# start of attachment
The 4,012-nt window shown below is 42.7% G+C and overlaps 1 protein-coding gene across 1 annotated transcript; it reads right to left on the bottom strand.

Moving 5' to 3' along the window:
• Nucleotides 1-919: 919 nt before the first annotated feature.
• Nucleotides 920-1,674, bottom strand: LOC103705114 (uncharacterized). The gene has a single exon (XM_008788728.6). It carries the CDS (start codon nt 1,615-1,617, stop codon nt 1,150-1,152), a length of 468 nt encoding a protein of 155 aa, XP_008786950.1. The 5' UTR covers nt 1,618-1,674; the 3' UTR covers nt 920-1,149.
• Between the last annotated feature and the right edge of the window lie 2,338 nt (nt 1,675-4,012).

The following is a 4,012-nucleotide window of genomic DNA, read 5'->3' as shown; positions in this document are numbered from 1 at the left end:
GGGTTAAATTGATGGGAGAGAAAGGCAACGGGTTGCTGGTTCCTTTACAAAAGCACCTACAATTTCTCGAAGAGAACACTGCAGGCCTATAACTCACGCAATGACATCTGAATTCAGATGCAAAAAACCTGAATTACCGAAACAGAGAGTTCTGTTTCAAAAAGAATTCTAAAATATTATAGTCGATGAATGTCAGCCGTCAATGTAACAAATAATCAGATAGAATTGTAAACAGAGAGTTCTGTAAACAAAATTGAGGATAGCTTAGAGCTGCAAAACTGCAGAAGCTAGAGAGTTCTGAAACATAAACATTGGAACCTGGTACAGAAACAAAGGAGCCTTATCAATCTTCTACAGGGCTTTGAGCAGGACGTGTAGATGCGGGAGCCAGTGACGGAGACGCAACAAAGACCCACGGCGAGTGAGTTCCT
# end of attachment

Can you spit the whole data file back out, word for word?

The 4,012-nt window shown below is 42.7% G+C and overlaps 1 protein-coding gene across 1 annotated transcript; it reads right to left on the bottom strand.

Moving 5' to 3' along the window:
• Nucleotides 1-919: 919 nt before the first annotated feature.
• Nucleotides 920-1,674, bottom strand: LOC103705114 (uncharacterized). The gene has a single exon (XM_008788728.6). It carries the CDS (start codon nt 1,615-1,617, stop codon nt 1,150-1,152), a length of 468 nt encoding a protein of 155 aa, XP_008786950.1. The 5' UTR covers nt 1,618-1,674; the 3' UTR covers nt 920-1,149.
• Between the last annotated feature and the right edge of the window lie 2,338 nt (nt 1,675-4,012).

The following is a 4,012-nucleotide window of genomic DNA, read 5'->3' as shown; positions in this document are numbered from 1 at the left end:
GGGTTAAATTGATGGGAGAGAAAGGCAACGGGTTGCTGGTTCCTTTACAAAAGCACCTACAATTTCTCGAAGAGAACACTGCAGGCCTATAACTCACGCAATGACATCTGAATTCAGATGCAAAAAACCTGAATTACCGAAACAGAGAGTTCTGTTTCAAAAAGAATTCTAAAATATTATAGTCGATGAATGTCAGCCGTCAATGTAACAAATAATCAGATAGAATTGTAAACAGAGAGTTCTGTAAACAAAATTGAGGATAGCTTAGAGCTGCAAAACTGCAGAAGCTAGAGAGTTCTGAAACATAAACATTGGAACCTGGTACAGAAACAAAGGAGCCTTATCAATCTTCTACAGGGCTTTGAGCAGGACGTGTAGATGCGGGAGCCAGTGACGGAGACGCAACAAAGACCCACGGCGAGTGAGTTCCT